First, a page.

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Am Fam Physician. 2018;98(3):185-186

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A 57-year-old man presented with an ulcer on his upper lip that had been present for approximately two weeks. It was mildly painful and initially oozed honey-colored fluid. He did not recall any blisters or vesicles, and there was no trauma to the area. His history was significant for chlamydia, genital herpes, and well-controlled human immunodeficiency virus (HIV) infection, with a recent CD4 cell count of 426 mm3 (0.43 × 109 per L) and an HIV-RNA level of less than 20 copies per mL. Five years earlier, he was treated with three weekly injections of intramuscular penicillin G benzathine for late latent syphilis. He reported having one regular male sex partner.

He had no recent fevers, oral pain, rhinorrhea, rashes, genital sores, or swollen glands. Physical examination revealed a crusted ulcer (Figure 1) without surrounding induration or tenderness on palpation. He was afebrile and well appearing. He did not have intraoral ulcers or cervical lymphadenopathy.


Based on the patient's history and physical examination findings, which one of the following is the most likely diagnosis?


The answer is E: primary syphilis. The primary syphilis ulcer (chancre) is caused by the spirochete Treponema pallidum. The chancre is found on the genitals in 77% of primary syphilis cases and is sometimes associated with painless regional lymphadenopathy.1 An atypical presentation with multiple ulcers is more common in those with HIV infection.2,3 Syphilis can be transmitted via oral, genital, or anal sex.13 Primary syphilis can be diagnosed with dark-field microscopy, but this is not available at most clinical sites.

A definitive diagnosis requires a nontreponemal test (e.g., a titer from rapid plasma reagin test, the Venereal Disease Research Laboratory test) and a treponemal test (fluorescent treponemal antibody absorption or the T. pallidum passive particle agglutination test). The nontreponemal test helps guide treatment, and the treponemal test confirms the diagnosis and avoids a false-positive result.4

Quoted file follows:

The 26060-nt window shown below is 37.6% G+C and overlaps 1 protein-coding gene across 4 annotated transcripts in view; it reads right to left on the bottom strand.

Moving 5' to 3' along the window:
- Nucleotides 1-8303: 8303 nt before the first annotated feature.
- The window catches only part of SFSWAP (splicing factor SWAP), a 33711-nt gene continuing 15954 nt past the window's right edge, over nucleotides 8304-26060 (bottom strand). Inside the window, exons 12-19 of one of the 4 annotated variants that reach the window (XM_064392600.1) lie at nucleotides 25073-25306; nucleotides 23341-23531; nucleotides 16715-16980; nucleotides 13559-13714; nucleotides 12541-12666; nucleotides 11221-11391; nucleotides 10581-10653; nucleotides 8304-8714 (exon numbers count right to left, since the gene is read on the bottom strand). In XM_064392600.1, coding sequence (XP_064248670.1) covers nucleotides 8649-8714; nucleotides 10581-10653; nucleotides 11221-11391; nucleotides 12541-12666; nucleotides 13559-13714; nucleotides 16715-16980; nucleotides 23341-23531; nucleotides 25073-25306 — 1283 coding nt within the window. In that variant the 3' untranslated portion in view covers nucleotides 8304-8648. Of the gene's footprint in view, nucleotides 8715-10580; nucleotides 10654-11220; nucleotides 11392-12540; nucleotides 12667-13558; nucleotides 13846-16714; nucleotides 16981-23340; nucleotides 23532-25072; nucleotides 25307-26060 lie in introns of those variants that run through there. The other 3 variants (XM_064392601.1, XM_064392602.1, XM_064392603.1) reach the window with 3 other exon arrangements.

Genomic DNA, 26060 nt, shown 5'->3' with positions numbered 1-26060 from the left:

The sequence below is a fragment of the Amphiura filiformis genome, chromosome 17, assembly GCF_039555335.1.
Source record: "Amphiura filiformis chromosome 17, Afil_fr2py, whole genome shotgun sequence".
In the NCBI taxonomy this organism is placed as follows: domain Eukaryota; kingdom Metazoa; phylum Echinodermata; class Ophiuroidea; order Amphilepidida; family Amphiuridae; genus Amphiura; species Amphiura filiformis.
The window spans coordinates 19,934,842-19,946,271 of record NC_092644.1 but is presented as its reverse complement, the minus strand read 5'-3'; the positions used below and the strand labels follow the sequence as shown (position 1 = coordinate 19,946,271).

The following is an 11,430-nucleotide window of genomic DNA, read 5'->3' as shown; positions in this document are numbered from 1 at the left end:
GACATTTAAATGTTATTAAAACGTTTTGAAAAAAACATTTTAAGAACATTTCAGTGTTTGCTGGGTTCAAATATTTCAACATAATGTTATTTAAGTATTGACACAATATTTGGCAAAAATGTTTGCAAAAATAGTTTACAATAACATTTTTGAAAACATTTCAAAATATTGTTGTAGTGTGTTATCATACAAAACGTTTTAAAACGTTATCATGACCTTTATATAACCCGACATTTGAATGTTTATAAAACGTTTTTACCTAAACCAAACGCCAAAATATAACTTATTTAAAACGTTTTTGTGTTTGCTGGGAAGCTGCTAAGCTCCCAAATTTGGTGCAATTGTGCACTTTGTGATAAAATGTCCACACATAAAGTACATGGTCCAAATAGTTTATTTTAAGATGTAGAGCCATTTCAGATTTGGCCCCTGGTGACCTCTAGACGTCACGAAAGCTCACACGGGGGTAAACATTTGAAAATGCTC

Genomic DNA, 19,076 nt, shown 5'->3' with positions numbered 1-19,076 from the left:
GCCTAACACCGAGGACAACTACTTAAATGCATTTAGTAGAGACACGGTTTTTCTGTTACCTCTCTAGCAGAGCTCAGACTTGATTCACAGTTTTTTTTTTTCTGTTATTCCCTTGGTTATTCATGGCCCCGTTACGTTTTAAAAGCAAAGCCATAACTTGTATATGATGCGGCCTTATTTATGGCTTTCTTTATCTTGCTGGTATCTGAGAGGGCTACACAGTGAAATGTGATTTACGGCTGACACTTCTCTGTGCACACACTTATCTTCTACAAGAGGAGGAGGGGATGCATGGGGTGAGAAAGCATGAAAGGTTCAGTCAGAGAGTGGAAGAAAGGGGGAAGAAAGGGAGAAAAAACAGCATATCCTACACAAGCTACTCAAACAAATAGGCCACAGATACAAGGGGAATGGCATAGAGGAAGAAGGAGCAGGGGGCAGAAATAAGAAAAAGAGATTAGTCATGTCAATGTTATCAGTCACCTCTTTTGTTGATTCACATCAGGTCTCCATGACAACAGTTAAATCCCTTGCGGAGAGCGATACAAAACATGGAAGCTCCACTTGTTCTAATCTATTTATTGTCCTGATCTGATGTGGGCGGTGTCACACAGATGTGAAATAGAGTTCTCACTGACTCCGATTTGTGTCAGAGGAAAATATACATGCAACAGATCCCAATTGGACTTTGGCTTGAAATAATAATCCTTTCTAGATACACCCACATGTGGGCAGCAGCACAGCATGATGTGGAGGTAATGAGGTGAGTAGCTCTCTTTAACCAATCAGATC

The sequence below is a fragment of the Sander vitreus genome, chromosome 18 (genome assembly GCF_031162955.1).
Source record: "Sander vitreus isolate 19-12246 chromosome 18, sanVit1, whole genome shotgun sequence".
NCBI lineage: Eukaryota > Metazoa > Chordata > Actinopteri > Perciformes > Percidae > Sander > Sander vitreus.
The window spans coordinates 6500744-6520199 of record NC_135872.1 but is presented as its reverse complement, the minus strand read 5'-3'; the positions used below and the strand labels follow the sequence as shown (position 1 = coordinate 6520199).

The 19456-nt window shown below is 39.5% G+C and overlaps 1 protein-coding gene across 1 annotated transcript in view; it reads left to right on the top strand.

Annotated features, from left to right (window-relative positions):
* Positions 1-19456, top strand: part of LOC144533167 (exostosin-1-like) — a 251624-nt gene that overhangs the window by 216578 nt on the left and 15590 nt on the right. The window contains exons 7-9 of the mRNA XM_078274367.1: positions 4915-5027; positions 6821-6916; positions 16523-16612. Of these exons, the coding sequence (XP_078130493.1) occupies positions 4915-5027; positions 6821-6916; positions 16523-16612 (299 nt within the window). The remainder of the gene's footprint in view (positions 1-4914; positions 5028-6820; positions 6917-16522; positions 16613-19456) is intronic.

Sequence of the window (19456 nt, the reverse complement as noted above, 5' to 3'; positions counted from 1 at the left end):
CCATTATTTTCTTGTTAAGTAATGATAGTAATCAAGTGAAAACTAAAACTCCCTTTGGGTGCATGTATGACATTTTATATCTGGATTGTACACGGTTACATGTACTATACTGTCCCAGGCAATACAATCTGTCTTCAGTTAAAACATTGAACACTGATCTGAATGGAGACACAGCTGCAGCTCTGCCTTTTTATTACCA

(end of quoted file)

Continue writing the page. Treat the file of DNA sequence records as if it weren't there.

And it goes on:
In this patient, the treponemal test result would have been positive because of the prior infection and was thus not repeated. A rapid plasma reagin test performed six months earlier was nonreactive, indicating that the patient's antibody titers were below the level of detection. On presentation, his rapid plasma reagin test was reactive, with a titer of 1:32.

Aphthous ulcers, or canker sores, are common oral mucosal lesions. Their etiology is unknown, but they cause significant morbidity, especially in immunocompromised patients. One or several discrete, painful, shallow, circular ulcers are visible on the oral mucosa but not on the lips at the vermilion border.5

Chancroid is a sexually transmitted infection caused by the gram-negative bacterium Haemophilus ducreyi. It is characterized by necrotizing genital ulcerations accompanied by inguinal lymphadenitis. The tender lymph nodes typically progress to abscesses. The ulcers are painful and have an erythematous base and ragged edges. Although lesions can occur orally at the site of inoculation, they most commonly occur on the penis in men and on the labia or the introitus or perianal area in women.6

Herpes labialis is caused by herpes simplex virus 1 or 2 and presents as vesicular lesions at the vermilion border of the lips. The lesions are typically painful and rarely coalesce to form a significant single ulceration.7

Pemphigus vulgaris often presents as multiple irregularly shaped, painful ulcers on the oral mucosa.8 Rapid progression to ulceration is common.

Aphthous ulcerDiscrete, painful, shallow, circular ulcers with an erythematous edge located on the oral mucosa
ChancroidPainful necrotizing genital ulcer with an erythematous base and ragged edges; associated painful lymphadenopathy progressing to abscesses
Herpes labialisPainful vesicular lesions at the vermilion border
Pemphigus vulgarisMultiple irregularly shaped, painful ulcers on the oral mucosa that rapidly progress to ulceration
Primary syphilisFirm ulcer with raised border and mild to no pain, sometimes with regional painless lymphadenopathy

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This series is coordinated by John E. Delzell Jr., MD, MSPH, associate medical editor.

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